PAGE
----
Hot Fuzz star Nick Frost was to play a self-destructive attorney who is assigned a sober companion (Justin Long) after spinning so out of control he passes out in court. The pilot, written and produced by The Middle producer David S. Rosenthal and 90210 producer Jennie Snyder Urman, was considered a top prospect at Fox, but when the network upped its Mulaney order from six to 16 episodes, Sober Companion was among the sitcoms left without a home. However, The Hollywood Reporter reports producers are still in discussions with Fox about Sober Companion's future.
St. Francis (ABC)
Christufuh, The Sopranos' Michael Imperioli, was on the other side of the law in this comedy pilot, playing a conservative Long Island cop. Titular Francis is also a family man whose mother (Sharon Gless) lives in his basement, and both of them freak out when Francis's unmarried sister (Spencer Grammer) gets pregnant. Sure, that sounds like an antiquated storyline, especially after so many iterations of Teen Mom and other shows that have featured unwed mothers, but it's tough to believe this pilot didn't play better than Selfie.
Supernatural: Bloodlines (The CW)
The original series, which enters its 10th season in the fall on the heels of its most successful season in four years, was ripe for a spinoff. But Bloodlines, which focused on characters introduced in the April 29 episode of the same name and would have revolved around a Hunter tracking monsters in Chicago, isn't it. The CW president Mark Pedowitz says the Bloodlines pilot "just didn't quite get there," but adds that he believes in the brand so much that the network will develop another Supernatural spinoff for the 2015-16 season.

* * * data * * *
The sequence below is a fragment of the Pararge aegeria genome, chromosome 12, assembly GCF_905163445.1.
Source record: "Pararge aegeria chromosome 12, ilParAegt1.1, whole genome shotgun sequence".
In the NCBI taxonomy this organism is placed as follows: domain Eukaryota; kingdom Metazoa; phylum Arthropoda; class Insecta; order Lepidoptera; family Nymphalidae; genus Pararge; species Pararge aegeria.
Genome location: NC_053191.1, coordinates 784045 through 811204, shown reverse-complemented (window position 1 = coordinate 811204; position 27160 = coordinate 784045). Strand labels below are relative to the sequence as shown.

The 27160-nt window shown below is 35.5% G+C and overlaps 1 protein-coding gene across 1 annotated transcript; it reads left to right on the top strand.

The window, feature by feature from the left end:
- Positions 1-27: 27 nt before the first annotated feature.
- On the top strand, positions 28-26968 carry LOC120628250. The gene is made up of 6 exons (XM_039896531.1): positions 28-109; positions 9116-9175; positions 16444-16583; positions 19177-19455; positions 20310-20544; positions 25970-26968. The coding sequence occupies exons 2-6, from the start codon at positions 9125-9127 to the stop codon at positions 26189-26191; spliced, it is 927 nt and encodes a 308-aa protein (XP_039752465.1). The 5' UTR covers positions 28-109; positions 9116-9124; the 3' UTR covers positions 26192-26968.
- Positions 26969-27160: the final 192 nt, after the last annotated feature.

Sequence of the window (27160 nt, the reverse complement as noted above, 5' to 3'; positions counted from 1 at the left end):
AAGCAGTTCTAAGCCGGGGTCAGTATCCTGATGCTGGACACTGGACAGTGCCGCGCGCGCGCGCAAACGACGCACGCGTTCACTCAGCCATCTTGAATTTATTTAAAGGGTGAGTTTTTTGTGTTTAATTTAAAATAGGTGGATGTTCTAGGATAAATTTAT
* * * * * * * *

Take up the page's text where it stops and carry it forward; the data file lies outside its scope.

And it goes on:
The Winklers (ABC)
Another ABC reject, this one robs us of the chance to see Henry Winkler back on the network that made him a household name as The Fonz. The Winklers would have co-starred with Judith Light, Domenick Lombardozzi, and Eva Amurri Martino in an autobiographical comedy about a reserved construction worker who has to get used to oversharing and over-hugging when he moves in with his boisterous in-laws. Sorry ABC, but we're going to be thinking of all the jump-the-shark references that could have been made on The Winklers while we're not watching Selfie next season.